Anyone who has read the first two books in this series has seen the smart-aleck flirtation between Chloe and Sawyer intensify over the year or so those books cover, and one of the things I appreciated about Head Over Heels was the way it continued to build on that dynamic rather than radically alter it for dramatic effect. And Chloe’s asthma is a very interesting issue in the relationship, because it forces both Chloe and Sawyer past the somewhat clichéd internal obstacles they have to cope with, as well. Sawyer, for example, has unresolved issues with his father, a man who cannot seem to see Sawyer as anything but the troublemaking teen he used to be, and Chloe pushes him to that fine psychological line dividing past from present. And Chloe struggles with her need to feel unimpeded by a “traditional life”:
She understood that, from the outside looking in, it might seem like she had a secret death wish, but she didn’t. It was just that when she was in the midst of an asthma attack, she often felt so close to death that she, well, dared it. But she just wanted to run or dance or laugh hard, or have sex without needing an inhaler and possibly an ambulance.
Not exactly a common problem, but one that often left her straddling a fine line between socially acceptable behavior and the wild yearnings her mother had always encouraged. Her sisters wanted her to stop pushing those boundaries and settle down a little. And it was that which bothered Chloe more than anything. The message was simple: if she wanted to be accepted, even loved, by those she’d come to care about, she’d need to change. But dammit, she wanted to be accepted just as she was, imperfections and all.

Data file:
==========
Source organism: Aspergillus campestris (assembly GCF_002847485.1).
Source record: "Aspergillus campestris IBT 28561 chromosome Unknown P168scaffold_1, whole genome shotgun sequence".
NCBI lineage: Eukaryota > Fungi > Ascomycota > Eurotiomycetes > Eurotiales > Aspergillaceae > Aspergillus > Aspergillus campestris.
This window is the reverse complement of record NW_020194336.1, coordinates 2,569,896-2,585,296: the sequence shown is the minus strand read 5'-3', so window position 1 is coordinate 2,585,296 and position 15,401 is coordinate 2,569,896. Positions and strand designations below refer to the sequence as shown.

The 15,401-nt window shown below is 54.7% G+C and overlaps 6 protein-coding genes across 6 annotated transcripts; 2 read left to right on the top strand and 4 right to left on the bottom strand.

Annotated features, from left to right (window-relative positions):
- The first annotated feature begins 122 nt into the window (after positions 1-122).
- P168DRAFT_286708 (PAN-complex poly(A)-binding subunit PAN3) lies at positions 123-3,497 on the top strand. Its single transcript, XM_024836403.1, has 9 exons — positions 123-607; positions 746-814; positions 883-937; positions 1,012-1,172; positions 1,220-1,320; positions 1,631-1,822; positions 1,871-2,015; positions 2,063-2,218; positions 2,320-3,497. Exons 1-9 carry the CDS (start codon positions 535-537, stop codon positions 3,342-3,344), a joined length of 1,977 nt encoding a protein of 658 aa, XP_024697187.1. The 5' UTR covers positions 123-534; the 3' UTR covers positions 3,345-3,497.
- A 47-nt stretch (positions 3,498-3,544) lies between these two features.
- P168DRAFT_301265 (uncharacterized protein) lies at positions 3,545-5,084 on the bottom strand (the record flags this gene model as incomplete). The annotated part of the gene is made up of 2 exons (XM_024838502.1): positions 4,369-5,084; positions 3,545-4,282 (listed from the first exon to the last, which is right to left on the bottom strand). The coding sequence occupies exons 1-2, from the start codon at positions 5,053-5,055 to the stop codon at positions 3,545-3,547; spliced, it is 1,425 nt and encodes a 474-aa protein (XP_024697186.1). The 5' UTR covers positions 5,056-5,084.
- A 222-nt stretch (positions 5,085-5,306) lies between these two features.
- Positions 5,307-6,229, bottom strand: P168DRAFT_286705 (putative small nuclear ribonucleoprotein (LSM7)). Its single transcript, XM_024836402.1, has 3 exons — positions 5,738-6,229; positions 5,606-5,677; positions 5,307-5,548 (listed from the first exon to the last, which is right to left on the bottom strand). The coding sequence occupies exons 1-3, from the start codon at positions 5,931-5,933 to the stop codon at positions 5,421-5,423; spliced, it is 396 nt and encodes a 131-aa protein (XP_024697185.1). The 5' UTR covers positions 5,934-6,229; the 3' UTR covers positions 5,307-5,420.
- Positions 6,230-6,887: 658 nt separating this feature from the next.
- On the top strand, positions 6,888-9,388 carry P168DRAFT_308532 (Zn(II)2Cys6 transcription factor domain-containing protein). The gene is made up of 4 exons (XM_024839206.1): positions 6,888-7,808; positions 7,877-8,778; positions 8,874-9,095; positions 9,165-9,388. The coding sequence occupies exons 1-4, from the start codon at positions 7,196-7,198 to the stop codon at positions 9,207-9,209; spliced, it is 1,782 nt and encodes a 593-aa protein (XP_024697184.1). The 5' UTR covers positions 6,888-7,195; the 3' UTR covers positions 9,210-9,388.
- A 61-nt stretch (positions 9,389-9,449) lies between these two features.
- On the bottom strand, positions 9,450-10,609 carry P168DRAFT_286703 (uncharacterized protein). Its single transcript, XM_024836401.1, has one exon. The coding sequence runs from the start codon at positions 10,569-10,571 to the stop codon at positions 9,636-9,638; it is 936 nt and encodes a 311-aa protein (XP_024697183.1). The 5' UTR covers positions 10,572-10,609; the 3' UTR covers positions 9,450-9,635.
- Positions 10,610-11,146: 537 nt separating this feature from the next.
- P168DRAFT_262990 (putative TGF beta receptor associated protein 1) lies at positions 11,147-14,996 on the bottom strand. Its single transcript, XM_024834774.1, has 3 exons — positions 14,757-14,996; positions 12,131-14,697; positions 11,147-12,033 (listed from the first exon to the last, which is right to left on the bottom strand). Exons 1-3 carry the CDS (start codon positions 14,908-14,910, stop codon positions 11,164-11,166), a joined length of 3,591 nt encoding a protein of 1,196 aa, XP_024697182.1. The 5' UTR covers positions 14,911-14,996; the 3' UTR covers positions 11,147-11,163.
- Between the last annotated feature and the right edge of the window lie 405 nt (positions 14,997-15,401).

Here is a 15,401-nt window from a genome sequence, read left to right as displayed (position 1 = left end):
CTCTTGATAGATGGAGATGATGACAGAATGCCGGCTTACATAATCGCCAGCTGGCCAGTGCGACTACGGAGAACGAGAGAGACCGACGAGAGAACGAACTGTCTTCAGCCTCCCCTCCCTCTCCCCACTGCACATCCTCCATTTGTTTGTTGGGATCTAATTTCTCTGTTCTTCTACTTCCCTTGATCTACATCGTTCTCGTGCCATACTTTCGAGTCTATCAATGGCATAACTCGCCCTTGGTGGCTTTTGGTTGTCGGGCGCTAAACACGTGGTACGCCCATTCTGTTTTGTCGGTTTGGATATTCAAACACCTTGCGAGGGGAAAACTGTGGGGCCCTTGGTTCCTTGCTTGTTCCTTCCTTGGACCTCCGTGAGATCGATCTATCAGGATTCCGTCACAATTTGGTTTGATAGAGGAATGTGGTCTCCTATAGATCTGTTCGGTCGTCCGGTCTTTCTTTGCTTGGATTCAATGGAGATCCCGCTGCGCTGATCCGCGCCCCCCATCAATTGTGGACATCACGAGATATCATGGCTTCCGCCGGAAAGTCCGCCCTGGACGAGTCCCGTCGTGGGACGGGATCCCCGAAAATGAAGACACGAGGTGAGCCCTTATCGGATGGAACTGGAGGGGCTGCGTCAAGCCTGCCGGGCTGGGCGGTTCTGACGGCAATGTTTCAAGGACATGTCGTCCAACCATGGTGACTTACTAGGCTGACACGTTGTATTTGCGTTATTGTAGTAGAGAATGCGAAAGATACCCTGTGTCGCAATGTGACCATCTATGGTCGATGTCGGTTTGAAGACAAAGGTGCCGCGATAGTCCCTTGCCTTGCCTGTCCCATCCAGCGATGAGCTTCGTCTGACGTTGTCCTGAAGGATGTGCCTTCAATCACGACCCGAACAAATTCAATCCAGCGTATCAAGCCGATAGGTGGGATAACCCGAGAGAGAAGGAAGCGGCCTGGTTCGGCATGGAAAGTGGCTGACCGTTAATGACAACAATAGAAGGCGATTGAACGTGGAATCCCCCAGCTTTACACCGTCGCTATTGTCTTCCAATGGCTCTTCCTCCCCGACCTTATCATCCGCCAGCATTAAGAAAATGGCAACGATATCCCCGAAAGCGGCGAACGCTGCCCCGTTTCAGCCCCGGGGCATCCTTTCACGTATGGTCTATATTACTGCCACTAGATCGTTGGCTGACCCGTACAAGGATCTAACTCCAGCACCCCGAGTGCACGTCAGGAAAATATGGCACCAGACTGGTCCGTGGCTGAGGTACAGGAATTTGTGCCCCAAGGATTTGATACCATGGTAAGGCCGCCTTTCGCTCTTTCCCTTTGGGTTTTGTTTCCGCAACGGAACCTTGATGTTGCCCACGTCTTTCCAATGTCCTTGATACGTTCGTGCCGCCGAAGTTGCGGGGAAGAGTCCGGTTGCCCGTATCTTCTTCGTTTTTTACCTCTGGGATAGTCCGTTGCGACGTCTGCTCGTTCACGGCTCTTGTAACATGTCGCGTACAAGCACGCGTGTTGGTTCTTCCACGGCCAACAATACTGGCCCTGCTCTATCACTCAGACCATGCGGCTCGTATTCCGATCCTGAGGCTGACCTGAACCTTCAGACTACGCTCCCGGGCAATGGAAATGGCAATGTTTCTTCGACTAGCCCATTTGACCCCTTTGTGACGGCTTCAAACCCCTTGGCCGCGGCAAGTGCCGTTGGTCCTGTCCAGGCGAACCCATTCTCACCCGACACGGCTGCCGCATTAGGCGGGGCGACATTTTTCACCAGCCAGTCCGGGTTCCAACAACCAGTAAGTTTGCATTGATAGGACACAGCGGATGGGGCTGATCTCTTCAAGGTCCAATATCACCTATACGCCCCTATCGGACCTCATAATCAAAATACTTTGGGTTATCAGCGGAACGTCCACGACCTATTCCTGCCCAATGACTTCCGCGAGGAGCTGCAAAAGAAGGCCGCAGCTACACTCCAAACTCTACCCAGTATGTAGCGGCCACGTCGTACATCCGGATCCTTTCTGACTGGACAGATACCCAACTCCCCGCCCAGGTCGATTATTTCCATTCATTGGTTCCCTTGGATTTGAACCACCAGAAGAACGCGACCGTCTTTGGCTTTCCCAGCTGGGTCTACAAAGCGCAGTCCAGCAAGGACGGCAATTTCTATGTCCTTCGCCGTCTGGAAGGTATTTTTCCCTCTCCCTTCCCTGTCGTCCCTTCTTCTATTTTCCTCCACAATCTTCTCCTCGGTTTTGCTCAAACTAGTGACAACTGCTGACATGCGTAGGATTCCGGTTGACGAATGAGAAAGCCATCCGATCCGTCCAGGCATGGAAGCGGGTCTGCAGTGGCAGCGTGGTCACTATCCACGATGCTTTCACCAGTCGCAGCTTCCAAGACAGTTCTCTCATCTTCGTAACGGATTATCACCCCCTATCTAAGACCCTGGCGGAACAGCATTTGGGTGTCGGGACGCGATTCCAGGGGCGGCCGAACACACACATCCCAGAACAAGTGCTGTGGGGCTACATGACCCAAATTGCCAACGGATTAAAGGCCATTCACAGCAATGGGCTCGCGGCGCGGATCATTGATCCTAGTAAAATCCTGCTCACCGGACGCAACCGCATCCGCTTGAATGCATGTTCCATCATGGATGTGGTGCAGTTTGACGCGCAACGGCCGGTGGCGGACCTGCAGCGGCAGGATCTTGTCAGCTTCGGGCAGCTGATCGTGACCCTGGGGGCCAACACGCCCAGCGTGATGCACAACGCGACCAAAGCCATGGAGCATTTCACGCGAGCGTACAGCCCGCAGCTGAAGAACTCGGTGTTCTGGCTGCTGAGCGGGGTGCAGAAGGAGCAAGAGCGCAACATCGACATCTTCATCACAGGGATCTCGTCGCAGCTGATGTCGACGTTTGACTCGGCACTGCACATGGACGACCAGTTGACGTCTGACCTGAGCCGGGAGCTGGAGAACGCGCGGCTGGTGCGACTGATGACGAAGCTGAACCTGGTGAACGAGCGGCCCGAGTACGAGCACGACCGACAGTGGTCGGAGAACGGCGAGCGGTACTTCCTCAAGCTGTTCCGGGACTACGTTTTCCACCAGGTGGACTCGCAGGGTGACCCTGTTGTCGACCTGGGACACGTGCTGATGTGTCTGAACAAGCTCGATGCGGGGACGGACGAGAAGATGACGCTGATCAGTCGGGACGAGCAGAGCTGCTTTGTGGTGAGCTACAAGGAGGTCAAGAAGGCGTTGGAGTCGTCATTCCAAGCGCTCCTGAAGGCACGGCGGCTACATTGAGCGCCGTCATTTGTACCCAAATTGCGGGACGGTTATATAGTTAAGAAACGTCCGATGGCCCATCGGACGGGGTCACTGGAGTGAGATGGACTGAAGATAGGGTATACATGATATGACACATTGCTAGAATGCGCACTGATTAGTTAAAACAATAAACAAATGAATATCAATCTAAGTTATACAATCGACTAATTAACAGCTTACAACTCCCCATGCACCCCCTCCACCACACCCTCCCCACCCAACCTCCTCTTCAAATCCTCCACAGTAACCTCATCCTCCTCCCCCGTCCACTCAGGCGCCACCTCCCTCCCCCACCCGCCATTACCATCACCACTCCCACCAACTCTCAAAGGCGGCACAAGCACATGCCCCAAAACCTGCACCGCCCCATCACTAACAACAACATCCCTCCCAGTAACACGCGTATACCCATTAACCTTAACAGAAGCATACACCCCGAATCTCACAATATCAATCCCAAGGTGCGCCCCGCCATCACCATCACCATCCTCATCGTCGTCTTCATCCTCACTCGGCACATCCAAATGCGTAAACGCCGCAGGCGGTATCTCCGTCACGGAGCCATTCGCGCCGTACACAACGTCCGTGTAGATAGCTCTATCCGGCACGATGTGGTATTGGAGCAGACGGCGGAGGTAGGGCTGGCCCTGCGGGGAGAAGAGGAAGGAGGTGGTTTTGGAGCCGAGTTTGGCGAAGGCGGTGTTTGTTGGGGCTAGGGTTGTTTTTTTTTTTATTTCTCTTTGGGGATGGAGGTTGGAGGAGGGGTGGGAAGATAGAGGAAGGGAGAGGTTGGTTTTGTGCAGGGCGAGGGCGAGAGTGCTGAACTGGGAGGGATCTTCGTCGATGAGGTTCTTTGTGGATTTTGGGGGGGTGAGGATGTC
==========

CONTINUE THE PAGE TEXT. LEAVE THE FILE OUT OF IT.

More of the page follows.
Sawyer and Chloe’s mutual need for acceptance is somewhat standard Romance fare, but the addition of Chloe’s asthma creates an opportunity for more emotional intimacy between them. The asthma becomes a means through which Sawyer can show true care and concern for Chloe, and it allows Chloe to become vulnerable with Sawyer in ways she might not otherwise allow. The book does not treat the condition as a gimmick, nor does it become an all-consuming issue for the couple.
I’m sure there will be many, many readers who adore the way Shalvis resolves the conflicts between Sawyer and Chloe. I have a number of quibbles with the book (the “sayings” introducing every chapter seem gimmicky now, and the tendency to use humor to deflect seriousness can feel diminishing), but my most substantial issue is with the way Chloe’s struggle between settling down and setting out is resolved. Without giving away a spoiler, I will say that for me Chloe’s free spirited nature was somewhat betrayed by the resolution, and the reason this matters for me is that so much of the book – of the series, in fact – is constructed around the character of Chloe as a woman who truly enjoyed her freedom and was not just running from something. And while I could lay out the logic of the movements made in the book, I still find them a problematic compromise, and one that highlights the theme of “settling” the series repeats as a chorus.
Throughout the series there is an attempt to distinguish settling down under the right circumstances from just plain settling. One difficulty, of course, is that Romance tends to favor traditional or conventional endings, so an untraditional heroine is already at risk of being made somewhat traditional in the end. The Lucky Harbor series seems especially fond of wrapping things up rather neatly for its main characters, and in Chloe’s case I think the neat wrap-up sells Chloe (and Sawyer) a bit short. And while not a deal breaker for me, it was a disappointment, despite my overall enjoyment of the book and the series. B-